CINCINNATI—University of Cincinnati (UC) radiologists are offering free magnetic resonance imaging (MRI) exams to Hamilton County children with chronic neurological conditions and other disabilities.
The MRI project, led by Kenneth Weiss, MD, associate professor of radiology and psychiatry at UC’s College of Medicine, is funded by a $100,000 State of Ohio grant. Weiss and his team will begin seeing pediatric patients this month.
MRI is a procedure that uses a magnetic field and radio-wave energy pulses to create pictures of organs and body structures. The test is used to detect, diagnose and plan treatment for a variety of disorders, including those involving the brain and spine.
Weiss and his team have developed and are currently refining a noninvasive computer-automated MRI technique—known as the automated spine survey iterative scan technique (ASSIST)—that allows physicians to obtain rapid, high-quality MRI scans.
“Spine and brain imaging in kids is challenging because the patient usually can’t hold still for the duration of time it takes to do a comprehensive scan,” explains Weiss. “This is especially true in children with neurological disabilities.”
Weiss believes his technique, which is currently being refined in adults, could also improve the detection and diagnosis of brain and spine injuries in children—ultimately leading to better care.
“Brain and spine abnormalities are a leading cause of death, disability and reduced quality of life in children,” he says. “We hope that by providing physicians with a technique that is scientifically valid but lower in cost, MRI can become a sensible neurological screening and diagnosis tool in day-to-day patient care.”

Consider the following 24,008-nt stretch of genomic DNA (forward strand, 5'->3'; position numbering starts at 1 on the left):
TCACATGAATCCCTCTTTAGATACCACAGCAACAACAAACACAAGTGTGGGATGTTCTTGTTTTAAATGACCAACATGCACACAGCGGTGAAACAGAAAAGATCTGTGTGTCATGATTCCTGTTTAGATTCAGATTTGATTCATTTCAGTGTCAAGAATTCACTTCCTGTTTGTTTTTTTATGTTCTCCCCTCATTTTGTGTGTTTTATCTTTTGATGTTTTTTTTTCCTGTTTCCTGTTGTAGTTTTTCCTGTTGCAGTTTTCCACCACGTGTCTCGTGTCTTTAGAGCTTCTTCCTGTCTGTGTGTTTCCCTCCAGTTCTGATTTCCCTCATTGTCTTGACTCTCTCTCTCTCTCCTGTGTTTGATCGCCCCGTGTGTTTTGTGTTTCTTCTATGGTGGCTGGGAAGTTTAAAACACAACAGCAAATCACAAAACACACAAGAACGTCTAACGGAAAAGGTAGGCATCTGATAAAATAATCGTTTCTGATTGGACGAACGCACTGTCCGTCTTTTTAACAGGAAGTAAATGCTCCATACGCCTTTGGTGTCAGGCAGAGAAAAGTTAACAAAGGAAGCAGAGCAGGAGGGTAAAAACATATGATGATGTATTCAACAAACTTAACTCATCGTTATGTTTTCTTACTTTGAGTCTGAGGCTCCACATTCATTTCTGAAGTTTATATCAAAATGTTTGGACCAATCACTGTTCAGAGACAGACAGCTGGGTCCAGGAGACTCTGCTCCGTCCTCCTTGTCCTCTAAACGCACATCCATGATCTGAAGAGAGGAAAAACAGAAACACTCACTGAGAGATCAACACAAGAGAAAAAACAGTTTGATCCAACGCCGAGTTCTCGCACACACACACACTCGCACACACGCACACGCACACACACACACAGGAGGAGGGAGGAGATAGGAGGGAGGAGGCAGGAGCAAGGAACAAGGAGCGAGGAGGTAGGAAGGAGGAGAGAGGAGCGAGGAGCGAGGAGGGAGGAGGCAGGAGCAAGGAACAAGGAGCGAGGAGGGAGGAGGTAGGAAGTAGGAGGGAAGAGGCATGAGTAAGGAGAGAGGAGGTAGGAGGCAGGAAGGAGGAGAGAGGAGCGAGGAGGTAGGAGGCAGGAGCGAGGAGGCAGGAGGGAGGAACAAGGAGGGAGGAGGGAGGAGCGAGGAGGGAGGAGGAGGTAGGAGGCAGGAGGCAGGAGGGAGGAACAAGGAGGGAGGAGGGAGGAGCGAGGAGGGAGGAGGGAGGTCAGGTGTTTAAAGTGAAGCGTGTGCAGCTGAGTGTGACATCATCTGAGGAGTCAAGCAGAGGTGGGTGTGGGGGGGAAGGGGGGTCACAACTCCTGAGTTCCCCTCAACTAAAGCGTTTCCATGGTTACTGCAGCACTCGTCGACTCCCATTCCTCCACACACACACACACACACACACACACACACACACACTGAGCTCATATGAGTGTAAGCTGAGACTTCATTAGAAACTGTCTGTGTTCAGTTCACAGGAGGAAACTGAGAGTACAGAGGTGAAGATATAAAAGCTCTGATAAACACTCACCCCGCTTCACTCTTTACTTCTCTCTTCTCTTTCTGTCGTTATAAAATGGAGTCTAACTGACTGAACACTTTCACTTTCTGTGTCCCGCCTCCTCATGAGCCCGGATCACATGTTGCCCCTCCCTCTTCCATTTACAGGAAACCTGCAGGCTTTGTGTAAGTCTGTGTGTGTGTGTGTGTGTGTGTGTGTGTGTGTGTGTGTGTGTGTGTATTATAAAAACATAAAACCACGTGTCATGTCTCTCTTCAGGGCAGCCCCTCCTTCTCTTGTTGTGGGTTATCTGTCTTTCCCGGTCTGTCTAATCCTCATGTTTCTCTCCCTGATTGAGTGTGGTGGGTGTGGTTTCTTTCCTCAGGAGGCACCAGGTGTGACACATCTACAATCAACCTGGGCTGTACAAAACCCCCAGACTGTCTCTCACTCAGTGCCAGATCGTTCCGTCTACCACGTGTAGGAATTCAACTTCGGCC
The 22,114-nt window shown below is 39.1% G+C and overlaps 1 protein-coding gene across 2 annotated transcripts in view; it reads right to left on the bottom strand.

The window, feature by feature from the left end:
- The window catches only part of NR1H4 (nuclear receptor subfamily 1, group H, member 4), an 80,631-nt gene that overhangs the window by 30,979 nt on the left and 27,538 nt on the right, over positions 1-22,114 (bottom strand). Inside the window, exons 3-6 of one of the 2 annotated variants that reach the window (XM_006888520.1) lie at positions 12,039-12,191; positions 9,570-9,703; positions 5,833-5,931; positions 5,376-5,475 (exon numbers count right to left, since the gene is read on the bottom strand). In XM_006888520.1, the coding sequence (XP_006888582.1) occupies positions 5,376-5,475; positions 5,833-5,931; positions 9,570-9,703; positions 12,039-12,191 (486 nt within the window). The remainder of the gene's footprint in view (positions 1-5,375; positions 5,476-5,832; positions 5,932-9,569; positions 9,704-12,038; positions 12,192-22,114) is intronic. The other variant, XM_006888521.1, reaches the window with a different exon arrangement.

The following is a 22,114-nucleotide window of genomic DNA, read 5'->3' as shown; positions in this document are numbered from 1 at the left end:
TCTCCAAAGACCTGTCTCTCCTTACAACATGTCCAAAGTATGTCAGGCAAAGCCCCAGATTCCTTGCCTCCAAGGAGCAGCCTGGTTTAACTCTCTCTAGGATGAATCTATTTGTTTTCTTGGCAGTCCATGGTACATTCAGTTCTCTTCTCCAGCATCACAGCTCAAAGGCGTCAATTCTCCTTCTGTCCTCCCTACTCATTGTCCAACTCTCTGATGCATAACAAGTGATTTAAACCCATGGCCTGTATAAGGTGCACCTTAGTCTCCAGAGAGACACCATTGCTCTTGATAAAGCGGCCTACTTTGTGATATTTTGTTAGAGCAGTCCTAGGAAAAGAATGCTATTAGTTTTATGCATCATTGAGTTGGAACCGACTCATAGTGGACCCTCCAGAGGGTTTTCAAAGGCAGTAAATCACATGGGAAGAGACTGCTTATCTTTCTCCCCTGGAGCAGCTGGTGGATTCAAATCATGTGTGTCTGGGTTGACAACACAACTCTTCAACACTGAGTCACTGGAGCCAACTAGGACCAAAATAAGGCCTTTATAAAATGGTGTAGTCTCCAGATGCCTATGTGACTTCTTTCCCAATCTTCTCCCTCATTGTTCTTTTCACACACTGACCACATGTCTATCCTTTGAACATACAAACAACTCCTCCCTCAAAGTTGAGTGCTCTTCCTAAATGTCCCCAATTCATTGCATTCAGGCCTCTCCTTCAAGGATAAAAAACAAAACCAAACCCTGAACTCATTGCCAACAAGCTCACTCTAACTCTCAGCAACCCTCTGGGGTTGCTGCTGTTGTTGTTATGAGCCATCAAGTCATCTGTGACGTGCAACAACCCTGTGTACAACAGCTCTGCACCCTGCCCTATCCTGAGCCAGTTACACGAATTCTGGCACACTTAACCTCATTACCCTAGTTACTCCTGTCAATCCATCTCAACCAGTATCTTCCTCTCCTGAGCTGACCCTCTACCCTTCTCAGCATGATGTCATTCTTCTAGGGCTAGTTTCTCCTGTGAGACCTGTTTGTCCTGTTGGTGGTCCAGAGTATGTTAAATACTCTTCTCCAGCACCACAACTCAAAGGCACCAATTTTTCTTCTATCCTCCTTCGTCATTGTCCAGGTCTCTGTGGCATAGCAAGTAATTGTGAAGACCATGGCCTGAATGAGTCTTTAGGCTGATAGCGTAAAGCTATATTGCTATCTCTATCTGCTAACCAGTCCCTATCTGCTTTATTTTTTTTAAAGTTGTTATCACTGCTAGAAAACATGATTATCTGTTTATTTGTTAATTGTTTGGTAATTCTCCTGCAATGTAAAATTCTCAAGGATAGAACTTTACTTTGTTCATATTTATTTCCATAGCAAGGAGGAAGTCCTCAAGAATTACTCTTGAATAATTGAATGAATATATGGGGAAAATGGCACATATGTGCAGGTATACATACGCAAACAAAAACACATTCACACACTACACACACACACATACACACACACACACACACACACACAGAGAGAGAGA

The UC-developed technique uses computer automated software to obtain and help analyze brain and spine MRI studies. With Weiss’s technique—which is patent pending—a total neuroaxis MRI survey can take less than ten minutes. Traditional total brain and spine MRI exams can take more than 90 minutes to complete.
Weiss stresses that the neuroaxis screening exam is not as comprehensive as a standard MRI, but it may prove sufficient to answer pressing clinical questions. Further testing is needed before the technique can be applied in daily patient care.
“For cases that involve fidgeting or claustrophobic children, the rapid image sequencing may actually yield more information than a longer—but motion-degraded—exam,” he says.
“This allows physicians to get numerous high-quality images in a very short timeframe,” adds Weiss.
ASSIST also has the potential to reduce costs associated with diagnostic MRI by cutting the time it takes to acquire scans and increasing the number of patients who have access to the services, he says.
“We want to provide the very best possible care and promote the neurological well-being of children—not just in Ohio, but across the world where access to MRI is more limited” he says. “To do that, we need to improve assessment, identification and characterization of brain and spine problems in young children earlier, faster and with increased safety.”
Physicians and nonprofit organizations that provide care to Hamilton County children with chronic mental and physical disabilities can get more information by calling (513) 584-1584 or (513) 584-7544. Children must be referred into the program by a qualified physician. Currently, scans are being offered to children ages 12 to 17, but as the study progresses younger children will be imaged.
The project is being conducted in collaboration with Cincinnati Children’s Hospital Medical Center physicians Ton deGrauw, MD, UC professor of pediatrics and neurology, and Kerry Crone, MD, UC associate professor of neurosurgery and pediatrics.